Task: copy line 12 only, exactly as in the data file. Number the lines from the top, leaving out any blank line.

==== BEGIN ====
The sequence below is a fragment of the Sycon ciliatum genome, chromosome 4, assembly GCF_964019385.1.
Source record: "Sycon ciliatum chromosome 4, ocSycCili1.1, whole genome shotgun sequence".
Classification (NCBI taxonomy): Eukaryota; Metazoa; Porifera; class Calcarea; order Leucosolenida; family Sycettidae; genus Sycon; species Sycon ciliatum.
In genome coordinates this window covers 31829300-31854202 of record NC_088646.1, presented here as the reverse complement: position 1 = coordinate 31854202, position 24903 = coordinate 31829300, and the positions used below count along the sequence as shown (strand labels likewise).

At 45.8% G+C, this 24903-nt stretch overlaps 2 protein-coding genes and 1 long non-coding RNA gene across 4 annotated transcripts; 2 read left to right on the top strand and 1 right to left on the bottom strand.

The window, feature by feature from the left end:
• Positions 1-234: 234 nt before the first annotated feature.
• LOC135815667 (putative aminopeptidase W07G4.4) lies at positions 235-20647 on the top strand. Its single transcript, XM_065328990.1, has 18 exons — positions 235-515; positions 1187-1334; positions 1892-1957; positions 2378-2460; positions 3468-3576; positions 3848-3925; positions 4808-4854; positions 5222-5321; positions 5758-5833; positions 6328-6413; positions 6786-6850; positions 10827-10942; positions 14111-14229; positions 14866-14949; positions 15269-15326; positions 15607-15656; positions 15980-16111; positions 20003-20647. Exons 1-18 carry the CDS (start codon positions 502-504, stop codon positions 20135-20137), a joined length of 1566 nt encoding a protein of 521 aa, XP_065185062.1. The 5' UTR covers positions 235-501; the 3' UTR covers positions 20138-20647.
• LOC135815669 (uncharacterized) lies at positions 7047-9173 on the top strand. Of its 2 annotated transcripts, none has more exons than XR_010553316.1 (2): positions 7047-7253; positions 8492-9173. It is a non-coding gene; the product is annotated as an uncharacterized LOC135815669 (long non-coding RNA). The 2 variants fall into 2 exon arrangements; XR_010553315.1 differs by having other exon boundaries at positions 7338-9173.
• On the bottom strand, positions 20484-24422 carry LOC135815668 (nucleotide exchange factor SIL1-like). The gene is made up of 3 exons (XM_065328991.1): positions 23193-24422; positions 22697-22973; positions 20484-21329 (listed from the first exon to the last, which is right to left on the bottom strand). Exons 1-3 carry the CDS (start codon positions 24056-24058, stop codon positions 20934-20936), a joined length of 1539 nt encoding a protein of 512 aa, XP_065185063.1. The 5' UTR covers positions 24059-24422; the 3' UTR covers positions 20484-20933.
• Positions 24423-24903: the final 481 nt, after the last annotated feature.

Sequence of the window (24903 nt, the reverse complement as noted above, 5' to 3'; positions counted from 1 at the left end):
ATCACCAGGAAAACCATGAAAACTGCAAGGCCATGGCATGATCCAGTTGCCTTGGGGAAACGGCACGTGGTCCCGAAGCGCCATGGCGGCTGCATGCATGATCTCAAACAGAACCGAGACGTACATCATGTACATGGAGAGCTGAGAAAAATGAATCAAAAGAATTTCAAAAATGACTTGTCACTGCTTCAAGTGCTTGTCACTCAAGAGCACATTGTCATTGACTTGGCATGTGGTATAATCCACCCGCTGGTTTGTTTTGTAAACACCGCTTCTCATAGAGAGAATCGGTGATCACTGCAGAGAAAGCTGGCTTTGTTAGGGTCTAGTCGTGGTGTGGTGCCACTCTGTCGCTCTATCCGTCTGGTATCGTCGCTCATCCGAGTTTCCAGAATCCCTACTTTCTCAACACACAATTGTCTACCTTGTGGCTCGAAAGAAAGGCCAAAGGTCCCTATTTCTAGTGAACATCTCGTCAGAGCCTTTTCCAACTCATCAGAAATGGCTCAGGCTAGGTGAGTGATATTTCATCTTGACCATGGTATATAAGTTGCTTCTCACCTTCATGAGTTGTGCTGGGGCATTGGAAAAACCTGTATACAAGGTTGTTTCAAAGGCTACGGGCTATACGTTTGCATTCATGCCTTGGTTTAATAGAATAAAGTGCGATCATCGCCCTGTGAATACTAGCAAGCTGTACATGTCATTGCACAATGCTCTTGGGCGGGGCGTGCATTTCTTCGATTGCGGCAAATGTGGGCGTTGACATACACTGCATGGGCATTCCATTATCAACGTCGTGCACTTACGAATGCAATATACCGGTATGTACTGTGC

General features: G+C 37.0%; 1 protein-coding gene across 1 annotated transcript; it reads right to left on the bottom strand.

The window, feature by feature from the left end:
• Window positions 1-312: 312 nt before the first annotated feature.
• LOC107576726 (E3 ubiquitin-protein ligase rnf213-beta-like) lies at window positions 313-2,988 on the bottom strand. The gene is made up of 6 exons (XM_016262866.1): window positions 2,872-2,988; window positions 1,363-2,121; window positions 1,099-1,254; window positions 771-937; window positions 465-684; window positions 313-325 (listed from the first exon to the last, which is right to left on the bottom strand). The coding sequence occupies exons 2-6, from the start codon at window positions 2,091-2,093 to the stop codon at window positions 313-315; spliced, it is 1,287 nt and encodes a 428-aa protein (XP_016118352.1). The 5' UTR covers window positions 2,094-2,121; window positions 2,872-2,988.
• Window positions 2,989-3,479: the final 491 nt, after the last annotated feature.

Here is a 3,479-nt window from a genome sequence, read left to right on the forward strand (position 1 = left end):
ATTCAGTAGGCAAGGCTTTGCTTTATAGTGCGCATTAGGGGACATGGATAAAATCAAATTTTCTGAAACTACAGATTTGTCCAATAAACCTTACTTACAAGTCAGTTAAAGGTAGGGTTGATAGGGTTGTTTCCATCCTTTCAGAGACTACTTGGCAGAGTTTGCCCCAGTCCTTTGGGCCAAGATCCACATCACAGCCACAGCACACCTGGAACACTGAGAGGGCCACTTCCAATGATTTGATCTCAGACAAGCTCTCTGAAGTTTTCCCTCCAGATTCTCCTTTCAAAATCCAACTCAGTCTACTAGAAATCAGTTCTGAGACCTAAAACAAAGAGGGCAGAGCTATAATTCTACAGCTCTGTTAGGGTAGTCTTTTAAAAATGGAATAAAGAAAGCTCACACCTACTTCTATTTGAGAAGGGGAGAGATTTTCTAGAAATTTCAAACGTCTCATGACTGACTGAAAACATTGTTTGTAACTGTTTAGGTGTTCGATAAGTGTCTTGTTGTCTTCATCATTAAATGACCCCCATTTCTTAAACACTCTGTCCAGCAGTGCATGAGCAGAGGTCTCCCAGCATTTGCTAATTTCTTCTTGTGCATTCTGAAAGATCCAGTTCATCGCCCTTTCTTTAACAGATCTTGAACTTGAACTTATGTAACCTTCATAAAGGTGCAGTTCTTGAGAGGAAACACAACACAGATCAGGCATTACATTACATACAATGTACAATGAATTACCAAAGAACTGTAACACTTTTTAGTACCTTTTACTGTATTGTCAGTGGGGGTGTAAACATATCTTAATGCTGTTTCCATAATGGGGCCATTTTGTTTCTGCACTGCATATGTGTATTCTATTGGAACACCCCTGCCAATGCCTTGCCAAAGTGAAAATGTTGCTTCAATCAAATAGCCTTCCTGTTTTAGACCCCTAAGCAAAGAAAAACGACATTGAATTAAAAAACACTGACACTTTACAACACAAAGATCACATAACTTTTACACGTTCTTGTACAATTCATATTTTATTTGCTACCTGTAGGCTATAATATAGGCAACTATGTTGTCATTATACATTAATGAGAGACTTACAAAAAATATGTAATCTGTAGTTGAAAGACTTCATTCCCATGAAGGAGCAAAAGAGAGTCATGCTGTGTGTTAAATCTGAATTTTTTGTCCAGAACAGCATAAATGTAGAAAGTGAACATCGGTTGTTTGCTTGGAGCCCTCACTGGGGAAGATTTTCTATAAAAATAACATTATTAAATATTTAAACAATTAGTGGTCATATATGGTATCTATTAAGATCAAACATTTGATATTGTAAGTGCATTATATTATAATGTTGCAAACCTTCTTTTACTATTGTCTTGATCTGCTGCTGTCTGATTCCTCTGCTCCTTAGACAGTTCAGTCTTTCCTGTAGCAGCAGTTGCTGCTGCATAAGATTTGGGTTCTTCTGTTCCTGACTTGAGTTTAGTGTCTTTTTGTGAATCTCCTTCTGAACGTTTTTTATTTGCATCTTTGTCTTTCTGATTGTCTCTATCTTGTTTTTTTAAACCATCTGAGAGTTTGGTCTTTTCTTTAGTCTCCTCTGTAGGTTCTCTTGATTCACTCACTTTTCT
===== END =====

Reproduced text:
Sequence of the window (24903 nt, the reverse complement as noted above, 5' to 3'; positions counted from 1 at the left end):